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TitleStorm-induced turbidity currents triggered in the absence of shelf sediment supply
AuthorNormandeau, AORCID logo; Bourgault, D; Neumeier, U; Lajeunesse, P; St-Onge, G; Gostiaux, L; Chavanne, C
SourceISC2018 - 20th International Sedimentological Congress, abstract volume; 2018 p. 1
Alt SeriesNatural Resources Canada, Contribution Series 20180228
MeetingISC2018 - 20th International Sedimentological Congress; Québec, QC; CA; August 13-17, 2018
DocumentWeb site
Mediapaper; digital
File formatpdf
ProvinceQuebec; Eastern offshore region
NTS22G/03; 22G/04; 22G/05; 22G/06
AreaPointe-des-Monts; St. Lawrence River
Lat/Long WENS -67.6500 -67.0667 49.3000 49.0333
Subjectsmarine geology; surficial geology/geomorphology; sedimentology; geophysics; marine environments; turbidity currents; storms; continental shelf; submarine canyons; geophysical surveys; acoustic surveys, marine; side-scan sonar; bathymetry; sedimentary structures; bedforms; cyclic processes; sediment dispersal; dispersal patterns; temperature
ProgramPublic Safety Geoscience Marine Geohazards
Released2018 08 01
AbstractThe monitoring of turbidity currents allows a better understanding of their behaviour and timing in relation to triggering events. The triggers of turbidity currents often remain hypothetical since very few studies have directly observed them. These triggers are nearly always inferred, even when monitoring is present. In this study, the Pointe-des-Monts submarine shelf canyons were monitored using Acoustic Doppler Current Profilers (ADCPs) and repeated high-resolution swath bathymetry mapping. Repeated mapping revealed that crescent-shaped bedforms, interpreted as cyclic steps, migrated upslope during the last 10 years, despite the absence of sediment on the shelf or river inflow in the region. During the winter of 2017, an intense turbidity current, with velocities reaching 2 m s-1, was recorded and appears to be responsible for the migration of cyclic steps. This turbidity current was coincident with one of the greatest storm of the year that generated 3.8 m waves along the coastline of the region. The turbidity current temperature in combination with repeated seafloor mapping suggest that it was triggered at depths of > 100 m and that it is not attributed to a canyon-wall failure. Three other turbidity currents, albeit weaker, were also triggered during storms during the winter of 2016-2017. These results demonstrate that storms can possibly trigger turbidity currents at deeper water depths than the shelf, although the exact process by which sediments are put in suspension remains enigmatic.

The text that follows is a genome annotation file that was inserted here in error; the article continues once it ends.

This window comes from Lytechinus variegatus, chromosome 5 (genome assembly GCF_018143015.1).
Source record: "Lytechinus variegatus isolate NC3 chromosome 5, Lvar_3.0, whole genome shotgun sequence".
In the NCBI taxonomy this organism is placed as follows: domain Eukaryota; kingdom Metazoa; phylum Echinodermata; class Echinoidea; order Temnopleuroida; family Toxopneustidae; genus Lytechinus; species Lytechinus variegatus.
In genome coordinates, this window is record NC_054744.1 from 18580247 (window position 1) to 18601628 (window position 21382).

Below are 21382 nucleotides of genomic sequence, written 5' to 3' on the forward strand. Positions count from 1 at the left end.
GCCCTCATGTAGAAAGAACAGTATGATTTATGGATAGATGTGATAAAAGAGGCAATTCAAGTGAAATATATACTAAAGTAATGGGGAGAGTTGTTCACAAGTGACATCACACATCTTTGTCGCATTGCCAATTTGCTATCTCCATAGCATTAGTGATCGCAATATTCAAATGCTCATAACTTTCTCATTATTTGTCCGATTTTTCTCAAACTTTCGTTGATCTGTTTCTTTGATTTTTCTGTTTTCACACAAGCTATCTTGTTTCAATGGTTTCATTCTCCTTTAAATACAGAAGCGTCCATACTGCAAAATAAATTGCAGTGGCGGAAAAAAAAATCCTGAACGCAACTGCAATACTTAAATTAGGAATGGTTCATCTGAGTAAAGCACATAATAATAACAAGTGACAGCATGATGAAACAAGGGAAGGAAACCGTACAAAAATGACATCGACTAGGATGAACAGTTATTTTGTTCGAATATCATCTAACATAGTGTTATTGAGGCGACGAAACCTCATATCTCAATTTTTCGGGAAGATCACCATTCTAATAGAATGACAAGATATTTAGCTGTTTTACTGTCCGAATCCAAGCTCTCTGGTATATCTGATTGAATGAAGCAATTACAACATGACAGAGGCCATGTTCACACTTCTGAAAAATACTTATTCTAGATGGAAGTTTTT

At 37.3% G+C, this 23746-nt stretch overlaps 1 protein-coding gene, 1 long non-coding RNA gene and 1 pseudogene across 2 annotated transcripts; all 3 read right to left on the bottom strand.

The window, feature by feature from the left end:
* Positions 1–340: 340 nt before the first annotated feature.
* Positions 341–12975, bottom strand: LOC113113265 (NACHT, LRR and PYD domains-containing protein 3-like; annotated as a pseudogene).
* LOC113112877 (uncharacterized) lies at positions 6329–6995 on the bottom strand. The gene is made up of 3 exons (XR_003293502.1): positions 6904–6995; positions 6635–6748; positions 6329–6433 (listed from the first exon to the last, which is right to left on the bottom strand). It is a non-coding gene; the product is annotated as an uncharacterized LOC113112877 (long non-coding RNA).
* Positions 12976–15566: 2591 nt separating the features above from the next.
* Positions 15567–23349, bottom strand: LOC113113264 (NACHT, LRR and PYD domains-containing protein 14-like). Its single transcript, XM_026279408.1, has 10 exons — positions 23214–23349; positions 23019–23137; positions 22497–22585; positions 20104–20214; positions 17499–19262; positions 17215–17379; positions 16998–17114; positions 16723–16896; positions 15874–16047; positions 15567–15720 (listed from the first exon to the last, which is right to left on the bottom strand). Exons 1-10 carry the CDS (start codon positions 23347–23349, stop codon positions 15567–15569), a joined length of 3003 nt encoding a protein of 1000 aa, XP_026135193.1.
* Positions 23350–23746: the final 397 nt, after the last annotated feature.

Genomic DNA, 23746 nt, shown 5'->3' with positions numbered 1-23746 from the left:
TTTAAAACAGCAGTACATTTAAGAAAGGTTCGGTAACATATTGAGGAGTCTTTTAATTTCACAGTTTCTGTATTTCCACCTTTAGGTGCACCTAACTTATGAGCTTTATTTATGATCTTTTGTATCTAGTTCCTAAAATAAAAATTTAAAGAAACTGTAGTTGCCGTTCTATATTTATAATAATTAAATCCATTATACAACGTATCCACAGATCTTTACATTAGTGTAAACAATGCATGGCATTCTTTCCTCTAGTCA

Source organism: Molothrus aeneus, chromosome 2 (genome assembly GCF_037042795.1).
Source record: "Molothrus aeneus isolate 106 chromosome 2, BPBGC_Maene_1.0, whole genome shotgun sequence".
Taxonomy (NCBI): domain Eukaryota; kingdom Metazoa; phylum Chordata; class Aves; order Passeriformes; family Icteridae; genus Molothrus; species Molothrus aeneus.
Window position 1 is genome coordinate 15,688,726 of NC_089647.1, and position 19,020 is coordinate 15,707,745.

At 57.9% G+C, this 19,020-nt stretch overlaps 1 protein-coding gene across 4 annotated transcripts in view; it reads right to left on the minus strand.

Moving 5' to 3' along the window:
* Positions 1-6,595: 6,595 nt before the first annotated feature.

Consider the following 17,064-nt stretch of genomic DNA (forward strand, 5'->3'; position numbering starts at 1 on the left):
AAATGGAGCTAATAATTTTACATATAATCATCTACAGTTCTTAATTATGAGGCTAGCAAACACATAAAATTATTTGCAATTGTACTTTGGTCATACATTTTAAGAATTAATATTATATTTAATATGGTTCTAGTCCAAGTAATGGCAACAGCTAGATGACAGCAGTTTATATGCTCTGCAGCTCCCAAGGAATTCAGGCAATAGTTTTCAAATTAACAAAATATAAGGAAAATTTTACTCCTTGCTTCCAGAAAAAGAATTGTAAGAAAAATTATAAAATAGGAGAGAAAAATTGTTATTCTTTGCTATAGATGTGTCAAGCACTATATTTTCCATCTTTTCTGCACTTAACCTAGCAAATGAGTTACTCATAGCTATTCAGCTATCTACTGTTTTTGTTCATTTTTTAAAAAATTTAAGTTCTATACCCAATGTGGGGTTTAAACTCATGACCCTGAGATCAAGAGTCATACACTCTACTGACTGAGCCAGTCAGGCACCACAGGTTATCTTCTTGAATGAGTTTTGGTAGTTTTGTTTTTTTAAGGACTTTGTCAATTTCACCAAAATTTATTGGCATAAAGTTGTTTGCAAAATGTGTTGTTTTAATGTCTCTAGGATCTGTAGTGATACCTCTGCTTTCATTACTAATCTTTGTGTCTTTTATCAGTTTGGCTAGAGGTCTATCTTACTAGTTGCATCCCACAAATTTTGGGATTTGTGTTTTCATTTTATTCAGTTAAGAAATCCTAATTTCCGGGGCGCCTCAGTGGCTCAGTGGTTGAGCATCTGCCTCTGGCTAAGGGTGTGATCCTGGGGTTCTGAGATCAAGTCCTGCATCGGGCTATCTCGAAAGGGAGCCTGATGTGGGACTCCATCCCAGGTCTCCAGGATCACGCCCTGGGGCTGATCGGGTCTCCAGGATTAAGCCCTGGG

Summary(Plain Language Summary, not published)
Turbidity currents were recorded in the Pointe-des-Monts canyons using current profilers and were shown to be triggered during major storms affecting eastern Canada.

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